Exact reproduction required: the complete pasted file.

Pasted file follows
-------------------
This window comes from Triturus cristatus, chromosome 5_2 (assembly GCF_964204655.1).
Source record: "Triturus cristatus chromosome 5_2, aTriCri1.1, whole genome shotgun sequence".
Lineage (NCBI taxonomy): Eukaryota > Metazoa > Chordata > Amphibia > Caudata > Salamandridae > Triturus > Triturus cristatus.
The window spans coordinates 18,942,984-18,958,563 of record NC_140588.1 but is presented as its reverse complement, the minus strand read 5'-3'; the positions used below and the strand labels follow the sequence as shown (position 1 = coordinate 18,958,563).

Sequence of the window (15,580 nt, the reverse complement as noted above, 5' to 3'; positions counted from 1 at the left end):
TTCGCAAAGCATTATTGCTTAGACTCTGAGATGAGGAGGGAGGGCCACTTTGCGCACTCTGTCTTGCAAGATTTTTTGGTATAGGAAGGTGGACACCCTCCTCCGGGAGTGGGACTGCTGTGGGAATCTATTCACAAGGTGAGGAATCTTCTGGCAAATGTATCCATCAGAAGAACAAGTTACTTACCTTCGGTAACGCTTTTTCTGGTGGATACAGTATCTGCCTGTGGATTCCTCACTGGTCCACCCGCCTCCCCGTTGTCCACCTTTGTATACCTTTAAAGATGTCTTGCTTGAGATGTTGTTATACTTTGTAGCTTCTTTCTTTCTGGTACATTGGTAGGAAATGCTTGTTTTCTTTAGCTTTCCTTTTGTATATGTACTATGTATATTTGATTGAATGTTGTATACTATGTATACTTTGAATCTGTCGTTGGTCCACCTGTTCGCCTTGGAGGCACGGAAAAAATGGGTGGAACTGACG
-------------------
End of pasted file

This window comes from Triturus cristatus, chromosome 5_2 (assembly GCF_964204655.1).
Source record: "Triturus cristatus chromosome 5_2, aTriCri1.1, whole genome shotgun sequence".
Lineage (NCBI taxonomy): Eukaryota > Metazoa > Chordata > Amphibia > Caudata > Salamandridae > Triturus > Triturus cristatus.
The window spans coordinates 18,942,984-18,958,563 of record NC_140588.1 but is presented as its reverse complement, the minus strand read 5'-3'; the positions used below and the strand labels follow the sequence as shown (position 1 = coordinate 18,958,563).

Sequence of the window (15,580 nt, the reverse complement as noted above, 5' to 3'; positions counted from 1 at the left end):
TTCGCAAAGCATTATTGCTTAGACTCTGAGATGAGGAGGGAGGGCCACTTTGCGCACTCTGTCTTGCAAGATTTTTTGGTATAGGAAGGTGGACACCCTCCTCCGGGAGTGGGACTGCTGTGGGAATCTATTCACAAGGTGAGGAATCTTCTGGCAAATGTATCCATCAGAAGAACAAGTTACTTACCTTCGGTAACGCTTTTTCTGGTGGATACAGTATCTGCCTGTGGATTCCTCACTGGTCCACCCGCCTCCCCGTTGTCCACCTTTGTATACCTTTAAAGATGTCTTGCTTGAGATGTTGTTATACTTTGTAGCTTCTTTCTTTCTGGTACATTGGTAGGAAATGCTTGTTTTCTTTAGCTTTCCTTTTGTATATGTACTATGTATATTTGATTGAATGTTGTATACTATGTATACTTTGAATCTGTCGTTGGTCCACCTGTTCGCCTTGGAGGCACGGAAAAAATGGGTGGAACTGACG